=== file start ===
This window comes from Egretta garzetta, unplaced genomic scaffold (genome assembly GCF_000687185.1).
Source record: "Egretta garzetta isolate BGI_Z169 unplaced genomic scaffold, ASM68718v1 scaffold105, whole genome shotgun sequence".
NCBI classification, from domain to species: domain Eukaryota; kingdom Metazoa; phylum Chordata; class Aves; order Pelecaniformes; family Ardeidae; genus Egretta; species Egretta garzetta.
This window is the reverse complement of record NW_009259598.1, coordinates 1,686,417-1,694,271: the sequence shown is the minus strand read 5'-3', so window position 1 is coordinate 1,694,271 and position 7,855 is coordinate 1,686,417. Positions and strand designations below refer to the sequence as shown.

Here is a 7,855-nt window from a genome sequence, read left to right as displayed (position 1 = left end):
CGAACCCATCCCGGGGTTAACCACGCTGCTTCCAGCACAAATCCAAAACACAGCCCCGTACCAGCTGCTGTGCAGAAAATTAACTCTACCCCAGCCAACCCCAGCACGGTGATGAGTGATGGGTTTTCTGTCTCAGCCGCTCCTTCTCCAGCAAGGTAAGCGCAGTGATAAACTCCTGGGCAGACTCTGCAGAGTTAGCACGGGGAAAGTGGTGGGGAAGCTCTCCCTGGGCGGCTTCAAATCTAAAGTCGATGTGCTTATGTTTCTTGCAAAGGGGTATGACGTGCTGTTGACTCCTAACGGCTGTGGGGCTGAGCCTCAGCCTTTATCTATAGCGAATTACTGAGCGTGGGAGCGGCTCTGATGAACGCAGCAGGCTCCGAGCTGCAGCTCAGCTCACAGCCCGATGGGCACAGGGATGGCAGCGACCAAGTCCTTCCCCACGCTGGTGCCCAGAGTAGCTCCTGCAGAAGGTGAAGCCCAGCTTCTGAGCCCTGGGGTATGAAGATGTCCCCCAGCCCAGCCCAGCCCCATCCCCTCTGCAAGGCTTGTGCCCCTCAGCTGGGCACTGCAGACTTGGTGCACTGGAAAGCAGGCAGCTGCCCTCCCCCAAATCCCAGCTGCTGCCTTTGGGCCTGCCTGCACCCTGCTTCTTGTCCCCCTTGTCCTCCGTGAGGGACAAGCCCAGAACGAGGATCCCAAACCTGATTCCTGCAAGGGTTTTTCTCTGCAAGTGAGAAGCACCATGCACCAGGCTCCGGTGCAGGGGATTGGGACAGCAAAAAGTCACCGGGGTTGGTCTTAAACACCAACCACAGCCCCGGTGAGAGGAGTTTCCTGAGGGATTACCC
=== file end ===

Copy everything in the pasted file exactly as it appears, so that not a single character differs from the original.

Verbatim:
This window comes from Egretta garzetta, unplaced genomic scaffold (genome assembly GCF_000687185.1).
Source record: "Egretta garzetta isolate BGI_Z169 unplaced genomic scaffold, ASM68718v1 scaffold105, whole genome shotgun sequence".
NCBI classification, from domain to species: domain Eukaryota; kingdom Metazoa; phylum Chordata; class Aves; order Pelecaniformes; family Ardeidae; genus Egretta; species Egretta garzetta.
This window is the reverse complement of record NW_009259598.1, coordinates 1,686,417-1,694,271: the sequence shown is the minus strand read 5'-3', so window position 1 is coordinate 1,694,271 and position 7,855 is coordinate 1,686,417. Positions and strand designations below refer to the sequence as shown.

Here is a 7,855-nt window from a genome sequence, read left to right as displayed (position 1 = left end):
CGAACCCATCCCGGGGTTAACCACGCTGCTTCCAGCACAAATCCAAAACACAGCCCCGTACCAGCTGCTGTGCAGAAAATTAACTCTACCCCAGCCAACCCCAGCACGGTGATGAGTGATGGGTTTTCTGTCTCAGCCGCTCCTTCTCCAGCAAGGTAAGCGCAGTGATAAACTCCTGGGCAGACTCTGCAGAGTTAGCACGGGGAAAGTGGTGGGGAAGCTCTCCCTGGGCGGCTTCAAATCTAAAGTCGATGTGCTTATGTTTCTTGCAAAGGGGTATGACGTGCTGTTGACTCCTAACGGCTGTGGGGCTGAGCCTCAGCCTTTATCTATAGCGAATTACTGAGCGTGGGAGCGGCTCTGATGAACGCAGCAGGCTCCGAGCTGCAGCTCAGCTCACAGCCCGATGGGCACAGGGATGGCAGCGACCAAGTCCTTCCCCACGCTGGTGCCCAGAGTAGCTCCTGCAGAAGGTGAAGCCCAGCTTCTGAGCCCTGGGGTATGAAGATGTCCCCCAGCCCAGCCCAGCCCCATCCCCTCTGCAAGGCTTGTGCCCCTCAGCTGGGCACTGCAGACTTGGTGCACTGGAAAGCAGGCAGCTGCCCTCCCCCAAATCCCAGCTGCTGCCTTTGGGCCTGCCTGCACCCTGCTTCTTGTCCCCCTTGTCCTCCGTGAGGGACAAGCCCAGAACGAGGATCCCAAACCTGATTCCTGCAAGGGTTTTTCTCTGCAAGTGAGAAGCACCATGCACCAGGCTCCGGTGCAGGGGATTGGGACAGCAAAAAGTCACCGGGGTTGGTCTTAAACACCAACCACAGCCCCGGTGAGAGGAGTTTCCTGAGGGATTACCC